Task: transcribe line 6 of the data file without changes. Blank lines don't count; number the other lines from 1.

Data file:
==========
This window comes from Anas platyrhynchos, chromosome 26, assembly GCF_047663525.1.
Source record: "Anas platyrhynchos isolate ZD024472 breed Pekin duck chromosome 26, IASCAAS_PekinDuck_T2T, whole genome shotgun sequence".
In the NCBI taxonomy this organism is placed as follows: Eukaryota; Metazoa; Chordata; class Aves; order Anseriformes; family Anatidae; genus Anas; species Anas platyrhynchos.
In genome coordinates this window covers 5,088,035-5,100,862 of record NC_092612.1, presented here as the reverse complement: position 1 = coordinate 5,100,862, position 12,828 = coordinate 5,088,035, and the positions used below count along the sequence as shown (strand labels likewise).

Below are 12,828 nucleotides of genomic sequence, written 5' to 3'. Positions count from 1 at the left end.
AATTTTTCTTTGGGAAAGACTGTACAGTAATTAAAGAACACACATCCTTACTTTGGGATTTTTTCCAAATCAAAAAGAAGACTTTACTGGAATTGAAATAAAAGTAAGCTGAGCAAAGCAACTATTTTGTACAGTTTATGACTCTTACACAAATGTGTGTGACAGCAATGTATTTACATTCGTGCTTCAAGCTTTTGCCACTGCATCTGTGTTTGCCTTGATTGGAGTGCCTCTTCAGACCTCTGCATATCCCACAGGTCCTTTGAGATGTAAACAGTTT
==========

AATTTTTCTTTGGGAAAGACTGTACAGTAATTAAAGAACACACATCCTTACTTTGGGATTTTTTCCAAATCAAAAAGAAGACTTTACTGGAATTGAAATAAAAGTAAGCTGAGCAAAGCAACTATTTTGTACAGTTTATGACTCTTACACAAATGTGTGTGACAGCAATGTATTTACATTCGTGCTTCAAGCTTTTGCCACTGCATCTGTGTTTGCCTTGATTGGAGTGCCTCTTCAGACCTCTGCATATCCCACAGGTCCTTTGAGATGTAAACAGTTT